The listening component is the same for both versions of IELTS (Academic and General Training) .There are four parts. You will hear the recording only once. A variety of voices and native speaker accents is used.

Section 1: a conversation between two people set in an everyday social context (e.g. a conversation about accommodation).

Section 2: a monologue set in an   everyday social context (e.g. a speech about local facilities or about arrangements for meals during a conference).

Section 3: a conversation between up to four people set in an educational or training context (e.g. a university tutor and a student discussing an assignment or a group of people planning a project)

Section 4: a talk (e.g. a university lecture)


There are three sections, each containing one long text.

The texts are all real and are taken from books, journals, magazines and newspapers. They have been written for a non-specialist audience and are on academic topics of general interest which means you do not need specialist knowledge to do well. The texts are appropriate to, and accessible to, candidates entering undergraduate or postgraduate courses or seeking professional registrations. Texts range from the descriptive and factual to the discursive and analytical. Texts may contain non- verbal materials such as diagrams, graphs, or illustrations. If texts contain technical terms, then a simple glossary is provided.



There are three sections.

Section 1: contains two or three short factual texts, one of which may be composite (consisting of 6-8 short texts related by topic, e.g. hotel advertisements). Topics are related to everyday life in an English speaking country.

Section 2: contains two short factual l texts focusing on work-related issues (e.g. applying for jobs, company policies, pay and conditions, workplace facilities staff development and training).

Section 3: contains one longer, more complex text on a topic of general interest.

You’ll be reading real passages taken from notices, adverts, company handbooks, official documents books, magazines and newspapers.

SPEAKING TEST FORMAT (11-14 minutes)

The speaking component is the same for both versions of IELTS (Academic and General Training). There are three parts. The test is recorded.

PART 1: Introduction and interview (4-5 minutes)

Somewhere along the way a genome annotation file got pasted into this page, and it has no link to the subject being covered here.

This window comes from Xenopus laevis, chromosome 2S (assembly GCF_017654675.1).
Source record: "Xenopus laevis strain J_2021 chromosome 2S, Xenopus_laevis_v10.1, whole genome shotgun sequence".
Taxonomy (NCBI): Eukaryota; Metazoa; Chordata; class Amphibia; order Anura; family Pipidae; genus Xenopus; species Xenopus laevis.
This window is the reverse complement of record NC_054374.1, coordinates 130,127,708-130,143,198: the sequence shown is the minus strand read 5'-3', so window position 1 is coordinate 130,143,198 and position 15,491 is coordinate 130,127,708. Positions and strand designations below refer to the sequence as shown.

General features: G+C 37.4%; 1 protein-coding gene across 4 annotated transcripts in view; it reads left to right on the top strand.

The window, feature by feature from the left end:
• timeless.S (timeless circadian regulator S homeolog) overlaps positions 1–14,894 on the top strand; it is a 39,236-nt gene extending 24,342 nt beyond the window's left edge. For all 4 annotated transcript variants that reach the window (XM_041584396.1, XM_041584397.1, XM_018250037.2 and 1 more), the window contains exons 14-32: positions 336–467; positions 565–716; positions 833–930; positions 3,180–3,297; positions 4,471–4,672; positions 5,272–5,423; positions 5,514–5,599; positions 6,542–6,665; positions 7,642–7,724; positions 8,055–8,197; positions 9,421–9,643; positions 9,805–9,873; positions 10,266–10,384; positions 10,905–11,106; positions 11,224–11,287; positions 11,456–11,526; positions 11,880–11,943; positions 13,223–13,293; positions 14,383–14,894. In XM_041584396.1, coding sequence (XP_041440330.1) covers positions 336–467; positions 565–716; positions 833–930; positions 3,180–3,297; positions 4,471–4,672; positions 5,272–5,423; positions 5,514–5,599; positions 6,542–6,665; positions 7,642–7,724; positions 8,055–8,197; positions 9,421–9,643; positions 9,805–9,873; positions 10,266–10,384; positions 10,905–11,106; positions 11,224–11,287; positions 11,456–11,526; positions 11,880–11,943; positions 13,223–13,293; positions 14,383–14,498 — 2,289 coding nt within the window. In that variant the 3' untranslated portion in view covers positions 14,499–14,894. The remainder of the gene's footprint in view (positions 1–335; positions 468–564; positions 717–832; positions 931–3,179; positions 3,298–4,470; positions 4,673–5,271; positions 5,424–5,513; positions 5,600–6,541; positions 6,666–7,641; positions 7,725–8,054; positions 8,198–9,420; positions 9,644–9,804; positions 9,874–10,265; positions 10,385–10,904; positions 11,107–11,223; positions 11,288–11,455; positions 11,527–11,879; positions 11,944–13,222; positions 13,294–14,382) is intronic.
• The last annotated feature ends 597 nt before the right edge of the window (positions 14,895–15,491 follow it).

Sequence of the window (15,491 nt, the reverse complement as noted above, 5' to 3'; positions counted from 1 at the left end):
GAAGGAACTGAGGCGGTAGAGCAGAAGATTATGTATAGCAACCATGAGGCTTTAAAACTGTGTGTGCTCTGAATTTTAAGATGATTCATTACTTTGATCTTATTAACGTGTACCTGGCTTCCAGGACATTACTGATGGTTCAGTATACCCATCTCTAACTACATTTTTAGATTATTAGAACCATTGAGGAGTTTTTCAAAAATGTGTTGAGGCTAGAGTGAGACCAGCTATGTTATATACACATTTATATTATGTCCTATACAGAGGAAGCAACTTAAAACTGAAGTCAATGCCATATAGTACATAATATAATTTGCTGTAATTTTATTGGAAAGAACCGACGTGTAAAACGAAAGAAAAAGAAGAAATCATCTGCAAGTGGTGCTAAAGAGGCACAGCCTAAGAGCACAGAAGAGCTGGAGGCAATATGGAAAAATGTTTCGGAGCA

The examiner introduces yourself and confirm you identity. The examiner asks you general questions on familiar topics, (e.g. family, work, studies and interests)

PART 2: Individual long turn (3-4 minutes)

The examiner gives you a task card which asks you to talk about a particular topic and which includes points you can cover in your talk. You area given one minute to prepare your talk, and you are given a pencil and paper to make notes. You talk for one to two minutes on the topic. The examiner then asks you one or two questions on the same topic.

PART 3: Two-way discussion (4-5 minutes)

The examiner asks further questions which are connected to the topic of PART 2. This gives you an opportunity to discuss more.


There are two parts. Responses to task 1 and task2 should be written in a formal style.

Task 1: You are presented with a graph, table or diagram and asked to summarize and report the information in your own words. You may be asked to select and compare data, describe an object or how something works.

Task 2: You are asked to write an essay in response to a point of view, argument or problem. Task 2 contributes twice as much as task 1 to the writing score.

Topics of general interests to, suitable for and easily understood by candidates entering undergraduate/postgraduate studies or seeking professional registration.



There are two parts.

Task 1: You are presented with a situation and are asked to write a letter requesting information or explaining the situation. The letter may be personal, semi-formal or formal in style.

Task 2: you are asked to write an essay in response to a point of view, argument or problem. The essay can be less formal in style with a more personal response than the Academic Writing Task 2 essay. Task 2 contributes twice as much as task 1 to the Writing score.

Topics are of general interest.